Now, we can correctly estimate the size of the bone defect created by furcation lesion, by “virtual extraction” of the tooth model, allowing us to look at the alveolar bone (Fig. 9B-C-D) from different angles – something that is not easily possible in 2D X-rays or classical viewers. Now we can see the shape of the residual alveolar bone before the extraction takes place!
In the end, and in light of the above imaging, I decided that in this case, the extraction will be followed by socket preservation. Four months later, an implant was placed, and after additional three months of healing time, allowing for osseointegration, it was loaded by a telescopic abutment (Abracadabra Implants Ltd., Israel), and a zirconia crown with temporary cement.
Due to the COVID-19 pandemic, the patient didn’t show up for follow-up in a while. However, when she finally came for follow-up in December 2022, a complete and excellent bone healing is evident around the implant and under the crown. (Fig. 11)
Discussion, Summary, and Conclusions
In a paper from 2020, Kaan et al. examined the accuracy of periapical lesion volume measurements performed by artificial intelligence software compared to a human radiologist. One of the conclusions of the study, published in the International Endodontic Journal, was that the measurement carried out by AI was equivalently accurate to measurement performed by a human, and therefore can be used as a reliable substitute.
About a year later, Ezhov et al. published the results of a comprehensive study carried out by an international research group, which included senior dental and maxillofacial radiologists from several centers in Europe and the United States. The most important conclusion of this study was that a statistically significant difference is seen when comparing the accuracy of diagnoses given by dentists who used artificial intelligence versus those who did not, when examining the same clinical cases.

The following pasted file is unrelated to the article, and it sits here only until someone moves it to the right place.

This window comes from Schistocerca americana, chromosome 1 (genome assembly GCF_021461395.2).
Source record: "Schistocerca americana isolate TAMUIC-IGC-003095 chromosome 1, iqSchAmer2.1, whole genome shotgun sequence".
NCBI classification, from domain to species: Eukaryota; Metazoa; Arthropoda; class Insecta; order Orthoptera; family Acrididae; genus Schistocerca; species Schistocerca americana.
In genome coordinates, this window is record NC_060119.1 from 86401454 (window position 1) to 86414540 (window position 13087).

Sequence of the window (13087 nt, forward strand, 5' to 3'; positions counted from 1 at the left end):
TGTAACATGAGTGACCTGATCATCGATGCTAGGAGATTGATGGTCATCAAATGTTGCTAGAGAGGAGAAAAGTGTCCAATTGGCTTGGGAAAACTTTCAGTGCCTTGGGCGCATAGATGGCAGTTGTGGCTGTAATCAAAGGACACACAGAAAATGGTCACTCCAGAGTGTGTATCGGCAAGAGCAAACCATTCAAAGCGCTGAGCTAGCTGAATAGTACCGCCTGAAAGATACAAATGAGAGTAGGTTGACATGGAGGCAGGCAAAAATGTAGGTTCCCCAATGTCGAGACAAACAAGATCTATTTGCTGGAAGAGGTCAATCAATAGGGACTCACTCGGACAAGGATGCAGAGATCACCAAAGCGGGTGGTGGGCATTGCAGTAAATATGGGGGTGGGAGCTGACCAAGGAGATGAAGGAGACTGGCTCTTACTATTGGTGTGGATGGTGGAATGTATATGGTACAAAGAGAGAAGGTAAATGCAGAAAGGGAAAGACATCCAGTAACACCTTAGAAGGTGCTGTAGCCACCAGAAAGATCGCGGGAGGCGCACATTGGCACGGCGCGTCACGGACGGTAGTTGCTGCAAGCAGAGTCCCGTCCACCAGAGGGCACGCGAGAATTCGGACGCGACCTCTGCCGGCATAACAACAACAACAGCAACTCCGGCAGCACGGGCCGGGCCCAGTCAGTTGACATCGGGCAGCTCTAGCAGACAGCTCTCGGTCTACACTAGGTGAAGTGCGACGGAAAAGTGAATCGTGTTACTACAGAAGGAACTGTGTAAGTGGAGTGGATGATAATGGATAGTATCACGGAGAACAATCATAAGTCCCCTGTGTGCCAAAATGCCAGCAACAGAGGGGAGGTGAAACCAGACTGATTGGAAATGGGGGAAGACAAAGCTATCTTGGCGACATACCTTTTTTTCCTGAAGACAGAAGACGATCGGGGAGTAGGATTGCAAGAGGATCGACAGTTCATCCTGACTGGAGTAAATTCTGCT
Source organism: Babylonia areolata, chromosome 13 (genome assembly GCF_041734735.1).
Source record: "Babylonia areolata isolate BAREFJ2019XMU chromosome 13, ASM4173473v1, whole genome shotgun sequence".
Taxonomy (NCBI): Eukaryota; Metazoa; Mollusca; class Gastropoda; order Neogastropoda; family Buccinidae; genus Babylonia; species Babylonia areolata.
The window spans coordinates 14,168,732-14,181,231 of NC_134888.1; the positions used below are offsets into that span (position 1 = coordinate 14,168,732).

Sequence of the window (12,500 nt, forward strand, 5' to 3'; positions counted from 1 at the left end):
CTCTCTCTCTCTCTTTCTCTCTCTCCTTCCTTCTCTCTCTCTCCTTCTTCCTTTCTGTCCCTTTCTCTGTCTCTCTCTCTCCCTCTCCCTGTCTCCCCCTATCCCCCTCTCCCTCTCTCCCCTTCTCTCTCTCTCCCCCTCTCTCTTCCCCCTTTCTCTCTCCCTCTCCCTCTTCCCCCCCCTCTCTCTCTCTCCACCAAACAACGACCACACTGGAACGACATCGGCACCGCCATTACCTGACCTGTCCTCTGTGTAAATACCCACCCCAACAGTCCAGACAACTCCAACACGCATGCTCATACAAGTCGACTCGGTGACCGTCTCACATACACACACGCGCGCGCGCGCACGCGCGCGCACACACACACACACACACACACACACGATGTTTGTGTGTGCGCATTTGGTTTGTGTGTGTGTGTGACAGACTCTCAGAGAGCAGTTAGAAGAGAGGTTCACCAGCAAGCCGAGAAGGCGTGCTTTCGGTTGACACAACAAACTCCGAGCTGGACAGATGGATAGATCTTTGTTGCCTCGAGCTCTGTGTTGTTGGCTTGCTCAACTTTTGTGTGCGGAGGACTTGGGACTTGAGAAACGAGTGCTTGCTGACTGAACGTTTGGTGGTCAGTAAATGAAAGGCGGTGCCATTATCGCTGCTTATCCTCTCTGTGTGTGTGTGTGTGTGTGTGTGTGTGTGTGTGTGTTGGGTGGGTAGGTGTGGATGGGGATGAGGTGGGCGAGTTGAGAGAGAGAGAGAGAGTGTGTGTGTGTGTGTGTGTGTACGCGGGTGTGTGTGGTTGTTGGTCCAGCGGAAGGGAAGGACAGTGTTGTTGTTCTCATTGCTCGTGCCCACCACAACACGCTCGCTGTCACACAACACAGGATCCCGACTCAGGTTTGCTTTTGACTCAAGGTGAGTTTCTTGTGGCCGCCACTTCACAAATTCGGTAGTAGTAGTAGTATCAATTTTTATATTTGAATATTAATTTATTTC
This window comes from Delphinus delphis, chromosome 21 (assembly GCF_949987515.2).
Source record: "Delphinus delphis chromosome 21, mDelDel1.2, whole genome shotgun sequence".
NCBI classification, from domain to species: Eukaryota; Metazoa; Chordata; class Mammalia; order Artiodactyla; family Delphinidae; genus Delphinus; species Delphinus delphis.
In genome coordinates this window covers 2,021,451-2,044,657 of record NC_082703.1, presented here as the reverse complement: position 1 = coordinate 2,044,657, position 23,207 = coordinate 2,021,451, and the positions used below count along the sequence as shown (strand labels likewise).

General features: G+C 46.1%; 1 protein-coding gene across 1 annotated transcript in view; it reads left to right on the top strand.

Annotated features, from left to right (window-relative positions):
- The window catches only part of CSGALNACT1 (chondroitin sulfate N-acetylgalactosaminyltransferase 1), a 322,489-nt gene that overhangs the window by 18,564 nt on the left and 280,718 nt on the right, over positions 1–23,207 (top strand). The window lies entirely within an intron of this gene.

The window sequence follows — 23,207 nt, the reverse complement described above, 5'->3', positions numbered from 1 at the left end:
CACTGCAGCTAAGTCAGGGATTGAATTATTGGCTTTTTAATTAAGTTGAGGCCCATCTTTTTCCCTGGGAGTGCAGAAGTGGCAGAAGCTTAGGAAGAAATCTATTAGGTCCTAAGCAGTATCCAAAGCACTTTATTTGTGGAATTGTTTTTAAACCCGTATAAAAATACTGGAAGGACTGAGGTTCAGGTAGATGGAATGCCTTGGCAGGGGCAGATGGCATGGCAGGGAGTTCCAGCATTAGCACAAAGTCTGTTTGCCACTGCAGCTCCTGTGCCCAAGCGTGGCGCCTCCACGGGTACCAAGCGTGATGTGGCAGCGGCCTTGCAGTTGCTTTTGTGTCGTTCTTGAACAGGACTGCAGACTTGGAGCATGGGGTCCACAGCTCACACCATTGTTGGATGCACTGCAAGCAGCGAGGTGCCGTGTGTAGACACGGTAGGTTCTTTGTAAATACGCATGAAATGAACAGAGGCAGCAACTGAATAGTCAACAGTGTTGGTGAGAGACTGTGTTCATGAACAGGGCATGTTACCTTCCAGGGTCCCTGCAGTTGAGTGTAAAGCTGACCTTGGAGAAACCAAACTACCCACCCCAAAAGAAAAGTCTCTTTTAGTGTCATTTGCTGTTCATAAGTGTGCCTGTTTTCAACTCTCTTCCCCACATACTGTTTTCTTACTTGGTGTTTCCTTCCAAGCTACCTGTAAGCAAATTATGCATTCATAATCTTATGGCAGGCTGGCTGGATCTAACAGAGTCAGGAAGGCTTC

Therefore, while it is difficult to estimate when the AI would become mature enough to be able to complete the patient’s examination with high accuracy and without the need for the dentist to verify the diagnoses (and when would we be able to trust it to do so), it is clear that even today, the findings provided by the AI render it a clinically-significant and useful tool for every dentist – new graduates and seasoned specialists alike. The AI is a decision support system, providing various convenient tools, such as detailed review of findings, enhanced visualization, automated cross-sectional reports, and digital models created at the touch of a button – and each one of those, in turn, improves the accuracy of diagnosis and treatment. Artificial intelligence is no longer science fiction – it is a reality.
Oral Health welcomes this original article.
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- Ezhov M, Gusarev M, Golitsyna M, Yates JM, Kushnerev E, Tamimi D, Aksoy S, Shumilov E, Sanders A, Orhan K. Clinically applicable artificial intelligence system for dental diagnosis with CBCT. Sci Rep. 2021 Jul 22;11(1):15006. doi: 10.1038/s41598-021-94093-9. Erratum in: Sci Rep. 2021 Nov 9;11(1):22217. PMID: 34294759; PMCID: PMC8298426.
About the Author
Vladislav (Vladi) Dvoyris is a general dental practitioner based in Tel Aviv, Israel. He is a Board Member of the Israel Association of Oral Implantology, a member of the Israel Society of Digital Dentistry and the Israel Society of Prosthodontics, and a Fellow of the International College of Dentists (ICD).